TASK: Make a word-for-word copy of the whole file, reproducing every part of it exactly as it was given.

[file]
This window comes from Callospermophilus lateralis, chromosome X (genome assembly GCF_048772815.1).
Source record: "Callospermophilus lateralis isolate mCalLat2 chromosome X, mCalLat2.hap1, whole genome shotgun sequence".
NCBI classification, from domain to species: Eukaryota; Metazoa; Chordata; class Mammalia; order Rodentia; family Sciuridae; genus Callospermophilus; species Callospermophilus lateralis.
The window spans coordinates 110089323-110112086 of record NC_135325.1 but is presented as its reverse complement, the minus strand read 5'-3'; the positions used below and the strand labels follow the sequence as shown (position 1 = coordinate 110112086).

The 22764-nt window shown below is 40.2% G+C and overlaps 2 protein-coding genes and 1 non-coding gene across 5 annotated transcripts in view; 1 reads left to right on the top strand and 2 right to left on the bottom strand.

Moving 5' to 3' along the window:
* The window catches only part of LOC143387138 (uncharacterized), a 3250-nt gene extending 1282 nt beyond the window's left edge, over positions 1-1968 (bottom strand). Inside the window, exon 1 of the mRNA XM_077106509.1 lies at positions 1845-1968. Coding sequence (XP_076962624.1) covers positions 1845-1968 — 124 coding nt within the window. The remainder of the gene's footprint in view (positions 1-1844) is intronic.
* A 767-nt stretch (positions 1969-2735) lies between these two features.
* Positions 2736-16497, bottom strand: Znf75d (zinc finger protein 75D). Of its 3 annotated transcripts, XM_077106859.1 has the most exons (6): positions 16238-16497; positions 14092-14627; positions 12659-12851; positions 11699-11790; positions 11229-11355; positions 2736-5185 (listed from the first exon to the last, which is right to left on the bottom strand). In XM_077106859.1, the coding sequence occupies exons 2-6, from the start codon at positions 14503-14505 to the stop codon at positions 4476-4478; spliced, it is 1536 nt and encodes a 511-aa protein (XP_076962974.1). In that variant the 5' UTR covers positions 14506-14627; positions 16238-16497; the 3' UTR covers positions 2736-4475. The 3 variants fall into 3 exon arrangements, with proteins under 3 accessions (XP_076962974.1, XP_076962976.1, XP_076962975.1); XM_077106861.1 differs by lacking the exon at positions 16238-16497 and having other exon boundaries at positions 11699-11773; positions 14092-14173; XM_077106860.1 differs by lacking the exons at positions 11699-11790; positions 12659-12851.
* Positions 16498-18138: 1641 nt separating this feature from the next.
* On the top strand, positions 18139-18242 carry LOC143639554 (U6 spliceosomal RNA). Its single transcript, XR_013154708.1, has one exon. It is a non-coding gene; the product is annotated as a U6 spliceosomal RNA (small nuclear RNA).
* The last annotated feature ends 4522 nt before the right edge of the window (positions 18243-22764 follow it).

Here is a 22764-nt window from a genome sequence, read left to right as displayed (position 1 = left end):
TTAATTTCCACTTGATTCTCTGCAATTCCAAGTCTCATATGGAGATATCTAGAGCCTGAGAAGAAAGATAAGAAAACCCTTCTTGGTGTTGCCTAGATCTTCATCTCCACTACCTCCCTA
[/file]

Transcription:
This window comes from Callospermophilus lateralis, chromosome X (genome assembly GCF_048772815.1).
Source record: "Callospermophilus lateralis isolate mCalLat2 chromosome X, mCalLat2.hap1, whole genome shotgun sequence".
NCBI classification, from domain to species: Eukaryota; Metazoa; Chordata; class Mammalia; order Rodentia; family Sciuridae; genus Callospermophilus; species Callospermophilus lateralis.
The window spans coordinates 110089323-110112086 of record NC_135325.1 but is presented as its reverse complement, the minus strand read 5'-3'; the positions used below and the strand labels follow the sequence as shown (position 1 = coordinate 110112086).

The 22764-nt window shown below is 40.2% G+C and overlaps 2 protein-coding genes and 1 non-coding gene across 5 annotated transcripts in view; 1 reads left to right on the top strand and 2 right to left on the bottom strand.

Moving 5' to 3' along the window:
* The window catches only part of LOC143387138 (uncharacterized), a 3250-nt gene extending 1282 nt beyond the window's left edge, over positions 1-1968 (bottom strand). Inside the window, exon 1 of the mRNA XM_077106509.1 lies at positions 1845-1968. Coding sequence (XP_076962624.1) covers positions 1845-1968 — 124 coding nt within the window. The remainder of the gene's footprint in view (positions 1-1844) is intronic.
* A 767-nt stretch (positions 1969-2735) lies between these two features.
* Positions 2736-16497, bottom strand: Znf75d (zinc finger protein 75D). Of its 3 annotated transcripts, XM_077106859.1 has the most exons (6): positions 16238-16497; positions 14092-14627; positions 12659-12851; positions 11699-11790; positions 11229-11355; positions 2736-5185 (listed from the first exon to the last, which is right to left on the bottom strand). In XM_077106859.1, the coding sequence occupies exons 2-6, from the start codon at positions 14503-14505 to the stop codon at positions 4476-4478; spliced, it is 1536 nt and encodes a 511-aa protein (XP_076962974.1). In that variant the 5' UTR covers positions 14506-14627; positions 16238-16497; the 3' UTR covers positions 2736-4475. The 3 variants fall into 3 exon arrangements, with proteins under 3 accessions (XP_076962974.1, XP_076962976.1, XP_076962975.1); XM_077106861.1 differs by lacking the exon at positions 16238-16497 and having other exon boundaries at positions 11699-11773; positions 14092-14173; XM_077106860.1 differs by lacking the exons at positions 11699-11790; positions 12659-12851.
* Positions 16498-18138: 1641 nt separating this feature from the next.
* On the top strand, positions 18139-18242 carry LOC143639554 (U6 spliceosomal RNA). Its single transcript, XR_013154708.1, has one exon. It is a non-coding gene; the product is annotated as a U6 spliceosomal RNA (small nuclear RNA).
* The last annotated feature ends 4522 nt before the right edge of the window (positions 18243-22764 follow it).

Here is a 22764-nt window from a genome sequence, read left to right as displayed (position 1 = left end):
TTAATTTCCACTTGATTCTCTGCAATTCCAAGTCTCATATGGAGATATCTAGAGCCTGAGAAGAAAGATAAGAAAACCCTTCTTGGTGTTGCCTAGATCTTCATCTCCACTACCTCCCTA